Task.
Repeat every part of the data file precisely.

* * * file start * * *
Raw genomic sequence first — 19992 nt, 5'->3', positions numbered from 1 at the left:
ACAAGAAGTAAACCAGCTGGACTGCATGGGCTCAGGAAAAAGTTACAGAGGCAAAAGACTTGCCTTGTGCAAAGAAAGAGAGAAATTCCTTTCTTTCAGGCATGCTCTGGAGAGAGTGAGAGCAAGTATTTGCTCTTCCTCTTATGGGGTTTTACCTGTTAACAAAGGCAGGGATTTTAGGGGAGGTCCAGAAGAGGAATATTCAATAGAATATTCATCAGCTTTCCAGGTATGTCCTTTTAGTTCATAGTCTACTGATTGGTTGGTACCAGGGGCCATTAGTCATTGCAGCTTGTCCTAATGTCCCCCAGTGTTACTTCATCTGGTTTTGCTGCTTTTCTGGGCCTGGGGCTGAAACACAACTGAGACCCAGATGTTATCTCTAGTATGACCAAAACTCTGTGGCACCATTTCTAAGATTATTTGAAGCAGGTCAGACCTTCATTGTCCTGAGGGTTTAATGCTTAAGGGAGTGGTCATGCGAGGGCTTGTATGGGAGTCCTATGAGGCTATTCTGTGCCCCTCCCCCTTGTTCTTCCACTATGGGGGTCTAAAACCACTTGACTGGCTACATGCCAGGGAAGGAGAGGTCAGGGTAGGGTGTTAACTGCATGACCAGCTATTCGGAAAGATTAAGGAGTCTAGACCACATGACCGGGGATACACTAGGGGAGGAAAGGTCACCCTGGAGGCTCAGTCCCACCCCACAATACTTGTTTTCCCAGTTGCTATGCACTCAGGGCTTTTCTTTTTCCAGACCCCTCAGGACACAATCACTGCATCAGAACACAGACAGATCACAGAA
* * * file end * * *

Raw genomic sequence first — 19992 nt, 5'->3', positions numbered from 1 at the left:
ACAAGAAGTAAACCAGCTGGACTGCATGGGCTCAGGAAAAAGTTACAGAGGCAAAAGACTTGCCTTGTGCAAAGAAAGAGAGAAATTCCTTTCTTTCAGGCATGCTCTGGAGAGAGTGAGAGCAAGTATTTGCTCTTCCTCTTATGGGGTTTTACCTGTTAACAAAGGCAGGGATTTTAGGGGAGGTCCAGAAGAGGAATATTCAATAGAATATTCATCAGCTTTCCAGGTATGTCCTTTTAGTTCATAGTCTACTGATTGGTTGGTACCAGGGGCCATTAGTCATTGCAGCTTGTCCTAATGTCCCCCAGTGTTACTTCATCTGGTTTTGCTGCTTTTCTGGGCCTGGGGCTGAAACACAACTGAGACCCAGATGTTATCTCTAGTATGACCAAAACTCTGTGGCACCATTTCTAAGATTATTTGAAGCAGGTCAGACCTTCATTGTCCTGAGGGTTTAATGCTTAAGGGAGTGGTCATGCGAGGGCTTGTATGGGAGTCCTATGAGGCTATTCTGTGCCCCTCCCCCTTGTTCTTCCACTATGGGGGTCTAAAACCACTTGACTGGCTACATGCCAGGGAAGGAGAGGTCAGGGTAGGGTGTTAACTGCATGACCAGCTATTCGGAAAGATTAAGGAGTCTAGACCACATGACCGGGGATACACTAGGGGAGGAAAGGTCACCCTGGAGGCTCAGTCCCACCCCACAATACTTGTTTTCCCAGTTGCTATGCACTCAGGGCTTTTCTTTTTCCAGACCCCTCAGGACACAATCACTGCATCAGAACACAGACAGATCACAGAA